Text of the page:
Sydney Pollack in Tootsie

Sydney Pollack is in that gray area of qualifying to be on this list, as according to IMDb, he has as many acting credits as he does directing credits, going back to the beginning of his career. However, most know Mr. Pollack as the acclaimed director of The Way We Were, Three Days of the Condor, and Out of Africa. Here he plays Dustin Hoffman’s harried agent George Fields, in Tootsie, which he also directed.

François Truffaut in Close Encounters of the Third Kind

François Truffaut is best known of course, as the father of the French New Wave movement having directed films such as The 400 Blows and Jules et Jim, and chief proponent of the auteur philosophy of cinema. He also happened to be Steven Spielberg’s idol. When Spielberg cast him to play ufologist Claude Lacombe (loosely based on actual ufologist Jacques Vallée) in Close Encounters of the Third Kind, legend has it that Spielberg was so intimidated, he couldn’t bring himself to direct him. on a side note, Truffaut’s translator in this clip, Bob Balaban, has since gone on to direct as well.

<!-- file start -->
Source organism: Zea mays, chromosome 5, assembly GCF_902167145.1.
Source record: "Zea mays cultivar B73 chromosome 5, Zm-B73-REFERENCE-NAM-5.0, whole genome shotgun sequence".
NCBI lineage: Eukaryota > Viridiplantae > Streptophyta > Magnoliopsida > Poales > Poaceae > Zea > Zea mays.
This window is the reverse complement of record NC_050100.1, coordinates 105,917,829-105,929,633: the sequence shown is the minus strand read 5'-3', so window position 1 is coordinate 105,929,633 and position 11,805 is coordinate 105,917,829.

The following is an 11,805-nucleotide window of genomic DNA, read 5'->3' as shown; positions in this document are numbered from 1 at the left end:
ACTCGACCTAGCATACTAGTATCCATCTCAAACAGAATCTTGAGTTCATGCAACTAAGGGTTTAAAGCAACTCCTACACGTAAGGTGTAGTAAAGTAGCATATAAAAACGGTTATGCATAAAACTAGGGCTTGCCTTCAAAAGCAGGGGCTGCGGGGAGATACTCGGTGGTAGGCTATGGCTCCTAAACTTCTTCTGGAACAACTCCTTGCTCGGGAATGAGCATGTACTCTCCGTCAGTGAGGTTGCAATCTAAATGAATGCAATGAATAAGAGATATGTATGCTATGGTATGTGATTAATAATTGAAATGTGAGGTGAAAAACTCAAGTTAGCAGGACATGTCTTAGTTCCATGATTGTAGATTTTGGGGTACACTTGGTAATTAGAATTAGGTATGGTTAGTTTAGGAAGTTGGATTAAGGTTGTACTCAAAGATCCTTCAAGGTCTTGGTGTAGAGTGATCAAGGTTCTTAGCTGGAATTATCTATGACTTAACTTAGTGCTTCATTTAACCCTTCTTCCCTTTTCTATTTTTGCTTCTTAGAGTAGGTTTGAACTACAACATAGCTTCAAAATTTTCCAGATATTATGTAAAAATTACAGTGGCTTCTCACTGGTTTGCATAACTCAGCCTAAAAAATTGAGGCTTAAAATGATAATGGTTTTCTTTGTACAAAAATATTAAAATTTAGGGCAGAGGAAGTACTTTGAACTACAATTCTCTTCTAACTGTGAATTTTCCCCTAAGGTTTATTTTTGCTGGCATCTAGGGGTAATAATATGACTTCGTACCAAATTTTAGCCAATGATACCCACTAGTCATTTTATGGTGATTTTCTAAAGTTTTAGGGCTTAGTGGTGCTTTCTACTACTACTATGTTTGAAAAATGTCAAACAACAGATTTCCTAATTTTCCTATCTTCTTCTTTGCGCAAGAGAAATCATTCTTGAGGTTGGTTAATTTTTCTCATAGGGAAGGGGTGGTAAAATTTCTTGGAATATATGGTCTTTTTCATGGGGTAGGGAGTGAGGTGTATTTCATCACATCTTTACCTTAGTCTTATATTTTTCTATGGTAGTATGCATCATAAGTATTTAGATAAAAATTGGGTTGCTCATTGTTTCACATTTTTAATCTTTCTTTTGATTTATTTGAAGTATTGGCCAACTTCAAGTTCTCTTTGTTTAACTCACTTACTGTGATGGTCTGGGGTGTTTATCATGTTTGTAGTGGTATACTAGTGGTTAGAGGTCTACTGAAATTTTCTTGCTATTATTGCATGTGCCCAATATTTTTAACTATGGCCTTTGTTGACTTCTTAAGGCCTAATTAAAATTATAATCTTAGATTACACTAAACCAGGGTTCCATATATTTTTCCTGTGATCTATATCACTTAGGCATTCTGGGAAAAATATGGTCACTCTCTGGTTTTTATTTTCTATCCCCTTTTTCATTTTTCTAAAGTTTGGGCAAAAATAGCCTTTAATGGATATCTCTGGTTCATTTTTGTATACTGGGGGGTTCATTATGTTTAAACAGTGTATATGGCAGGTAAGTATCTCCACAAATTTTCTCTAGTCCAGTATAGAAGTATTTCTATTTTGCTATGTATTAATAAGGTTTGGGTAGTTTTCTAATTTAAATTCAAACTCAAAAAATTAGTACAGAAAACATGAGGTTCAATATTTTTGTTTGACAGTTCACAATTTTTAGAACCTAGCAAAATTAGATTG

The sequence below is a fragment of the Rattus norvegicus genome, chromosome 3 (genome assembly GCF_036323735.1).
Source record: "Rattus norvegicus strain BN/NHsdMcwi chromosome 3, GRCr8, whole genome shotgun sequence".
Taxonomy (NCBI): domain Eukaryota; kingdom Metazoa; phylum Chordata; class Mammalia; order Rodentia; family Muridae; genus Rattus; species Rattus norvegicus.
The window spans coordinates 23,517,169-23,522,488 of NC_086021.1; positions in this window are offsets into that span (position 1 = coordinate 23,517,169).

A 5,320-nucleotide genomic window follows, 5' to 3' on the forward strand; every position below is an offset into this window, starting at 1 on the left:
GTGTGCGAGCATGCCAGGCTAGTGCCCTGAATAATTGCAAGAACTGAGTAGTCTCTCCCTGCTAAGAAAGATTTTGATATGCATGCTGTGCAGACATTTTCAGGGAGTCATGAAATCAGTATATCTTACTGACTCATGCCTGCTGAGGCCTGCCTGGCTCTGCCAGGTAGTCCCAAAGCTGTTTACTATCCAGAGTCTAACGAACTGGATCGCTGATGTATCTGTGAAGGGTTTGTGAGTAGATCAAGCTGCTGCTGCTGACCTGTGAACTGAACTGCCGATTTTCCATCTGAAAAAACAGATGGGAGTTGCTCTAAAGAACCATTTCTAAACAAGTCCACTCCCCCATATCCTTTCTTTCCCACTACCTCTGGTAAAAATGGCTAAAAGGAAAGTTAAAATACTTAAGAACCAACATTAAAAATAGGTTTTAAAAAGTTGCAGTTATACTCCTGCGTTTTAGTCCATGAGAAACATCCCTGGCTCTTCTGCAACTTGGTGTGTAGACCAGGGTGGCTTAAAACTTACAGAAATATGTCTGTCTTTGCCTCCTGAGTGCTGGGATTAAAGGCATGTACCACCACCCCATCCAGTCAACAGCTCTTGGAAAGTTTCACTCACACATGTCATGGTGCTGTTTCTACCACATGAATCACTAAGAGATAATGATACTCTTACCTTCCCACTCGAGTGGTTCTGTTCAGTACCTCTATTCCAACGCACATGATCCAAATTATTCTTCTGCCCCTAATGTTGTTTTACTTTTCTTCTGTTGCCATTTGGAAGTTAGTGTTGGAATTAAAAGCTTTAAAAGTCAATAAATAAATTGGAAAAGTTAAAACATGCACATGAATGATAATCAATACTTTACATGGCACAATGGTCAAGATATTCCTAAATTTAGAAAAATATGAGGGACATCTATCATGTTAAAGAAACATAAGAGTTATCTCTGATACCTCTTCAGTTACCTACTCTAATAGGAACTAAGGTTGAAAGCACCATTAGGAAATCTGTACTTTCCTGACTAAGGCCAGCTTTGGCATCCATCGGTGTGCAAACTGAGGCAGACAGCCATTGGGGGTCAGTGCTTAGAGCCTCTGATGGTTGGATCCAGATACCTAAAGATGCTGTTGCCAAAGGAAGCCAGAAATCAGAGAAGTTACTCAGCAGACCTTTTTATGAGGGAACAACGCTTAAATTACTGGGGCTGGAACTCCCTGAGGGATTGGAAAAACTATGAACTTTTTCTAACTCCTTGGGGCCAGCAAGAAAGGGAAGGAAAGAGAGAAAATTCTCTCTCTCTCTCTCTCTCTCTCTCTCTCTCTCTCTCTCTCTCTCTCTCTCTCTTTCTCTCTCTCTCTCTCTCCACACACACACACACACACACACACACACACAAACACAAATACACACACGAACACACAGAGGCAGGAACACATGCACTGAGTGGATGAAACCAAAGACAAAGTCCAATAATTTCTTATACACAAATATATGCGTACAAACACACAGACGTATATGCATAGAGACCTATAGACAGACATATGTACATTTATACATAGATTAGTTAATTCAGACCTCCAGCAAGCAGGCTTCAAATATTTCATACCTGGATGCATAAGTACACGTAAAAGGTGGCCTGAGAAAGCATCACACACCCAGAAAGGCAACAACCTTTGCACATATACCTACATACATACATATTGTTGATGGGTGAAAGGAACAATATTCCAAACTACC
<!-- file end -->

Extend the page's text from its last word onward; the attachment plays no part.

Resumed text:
and speaking of Spielberg…

Steven Spielberg in The Blues Brothers

John Landis is notorious for casting his director pals in cameos in his films. In The Blues Brothers, Steven Spielberg plays a clerk at the Cook County Assessor’s office where Jake and Elwood Blues bring a tax payment to save the orphanage where they were raised.

Oliver Stone in The Doors

Here Oliver Stone plays Jim Morrison’s UCLA film professor in Stone’s 1991 biopic of the leader of L.A. rock band The Doors.



Francis Ford Coppola in Apocalypse Now

In Apocalypse Now, Director Francis Ford Coppola plays, appropriately enough, a director, albeit for news journalism, in this clever jab at the treatment of the Vietnam conflict as spectacle.



Roman Polanski in Chinatown